Advertisement

Home / Culture / Style / Homegrown, sustainable fashion

Homegrown, sustainable fashion

We get you a sneak peek of a new home-grown site for street- wear shopping
A look from the fashion label Vian.

Saionee Chakraborty   |   Calcutta   |   Published 30.06.20, 10:34 PM

They both have their love for street style in common and are the two parts of Vian, a “pret label for primarily younger online clients”. A certain romance defines the collection that is meant for an “aesthetically educated niche mass”. Sayantan Sarkar and Olivia Sinha Roy. The duo chatted with us ahead of the launch of the e-commerce portal. 

The name Sayantan and Olivia: It is a combination of our names (laughs)! 

Why a new brand

Sayantan: I have been contemplating about this brand for a long time. When I came out with dolls in Jamdani (Lakme Fashion Week, 2014), I was criticised extensively that I was distorting the craft. A couple of years later, they wanted me to come back with such weaves again because to present Indian craft on a global palette, we have to contemporise it. 

We have actually evolved in Sayantan Sarkar (Sayantan’s other label) and we were in a transition phase. As designers when you are trying to promote sustainable fashion or home-grown fashion, it is a very niche market and it is very limited quantity and we are not being able to serve our suppliers. The idea is to promote works in the remote areas. 

Vian is like an H&M and Zara in sustainable fashion... (which means) more bulk orders to weavers. It is a designer label but it is definitely toned down. We aren’t taking silhouettes from the ramp or fashion weeks. This is necessarily everyday wear. Everything we are planning to use now is home-grown... Bengal crafts and weaves. The cluster we had trained (Mastikari, Dakshin Barasat) and developed a collection and showcased at Lakme Fashion Week, 2018... the women of those clusters will take things from me and go get it stitched from home. 

I feel due to this Covid pandemic, nothing will be the same... we as designers who are into luxury might have stipulated growth. I could see my karigars not really working... then I was thinking of downsizing... now without downsizing, if I can retain someone, reach every household and do a wider market base... it serves all purposes.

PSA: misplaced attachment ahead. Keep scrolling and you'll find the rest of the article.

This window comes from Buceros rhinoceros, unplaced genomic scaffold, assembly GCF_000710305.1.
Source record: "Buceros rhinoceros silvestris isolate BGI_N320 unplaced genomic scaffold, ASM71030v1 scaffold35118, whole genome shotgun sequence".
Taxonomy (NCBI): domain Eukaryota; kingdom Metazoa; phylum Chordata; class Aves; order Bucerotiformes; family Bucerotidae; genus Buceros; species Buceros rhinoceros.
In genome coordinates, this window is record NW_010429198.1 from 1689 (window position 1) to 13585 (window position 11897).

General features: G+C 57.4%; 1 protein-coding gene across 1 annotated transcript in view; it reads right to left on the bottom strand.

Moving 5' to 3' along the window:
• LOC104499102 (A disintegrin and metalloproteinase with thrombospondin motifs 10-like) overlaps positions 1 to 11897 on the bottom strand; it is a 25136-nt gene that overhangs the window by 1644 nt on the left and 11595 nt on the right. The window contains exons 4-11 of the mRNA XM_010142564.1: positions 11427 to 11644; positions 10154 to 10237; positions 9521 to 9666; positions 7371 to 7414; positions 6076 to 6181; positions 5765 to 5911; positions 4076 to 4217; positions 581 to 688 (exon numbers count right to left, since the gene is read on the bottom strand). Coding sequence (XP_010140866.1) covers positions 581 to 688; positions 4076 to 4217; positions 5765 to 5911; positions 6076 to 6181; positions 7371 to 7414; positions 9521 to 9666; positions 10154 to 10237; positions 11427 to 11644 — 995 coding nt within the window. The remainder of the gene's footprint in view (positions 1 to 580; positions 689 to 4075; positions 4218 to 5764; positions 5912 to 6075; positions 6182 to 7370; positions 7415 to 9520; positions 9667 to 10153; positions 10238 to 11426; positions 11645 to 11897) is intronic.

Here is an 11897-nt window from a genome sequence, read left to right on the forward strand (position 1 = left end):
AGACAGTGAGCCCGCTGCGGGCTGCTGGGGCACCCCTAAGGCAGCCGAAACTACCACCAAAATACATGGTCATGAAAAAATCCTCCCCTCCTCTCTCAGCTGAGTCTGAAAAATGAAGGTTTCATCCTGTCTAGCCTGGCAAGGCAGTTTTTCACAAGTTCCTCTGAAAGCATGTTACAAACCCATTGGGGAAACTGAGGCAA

Quality check

Sayantan: There has been a lot of discussion with the Weavers Service Centre in Calcutta. We’re trying to only develop yarn-dyed fabric. We are promising machine-washable handloom garments, which wasn’t really very easy. We are looking at softer colours which don’t bleed. Earthy and dreamy.

I have been trying to give quality, but the problem is the pricing. We have to do away with all the middlemen... I don’t know how far we will go, but I am trying my best. We have basic crop tops and tops from Rs 1,500-2,000 till  Rs 13,000 for a full Indian suit set. Those are festive. 

The sensibilities

Sayantan: Olivia used to live in Delhi and she has a more younger clientele in mind. She was into grooming, blogging and make-up in Delhi. The Sayantan Sarkar label was slightly classic and safe. This would be more experimental definitely. We have started with womenswear... tops, shrugs and dresses. We are planning to do more of summer suits for the next collection...  cotton, khadi suits. We’ll also have menswear.
Olivia: It’s more like street style with me... more carefree clothing. As for Indian, I am very fond of suits.... Also, a lot of cotton, midi dresses. Simple and stylish clothing. 
Sayantan: She brings styling to the table. As a designer, I am slightly stuck on the technicalities of the garment. She can make it more stylish. 

Working together

Sayantan: Both of us are fond of street style. Her dressing sense and my designing is very similar. There was a huge difference in understanding of the target age. I am meticulous... I am thinking... she is like chat-mangni-pat-biha

Olivia: He is meticulous but lazy and has a weird affinity towards boy colours. I really like bright colours. I like the fact that he appreciates what I say. He is warm that way. 

Advertisement


Advertisement
Advertisement
Advertisement
 
 
 
Copyright © 2020 The Telegraph. All rights reserved.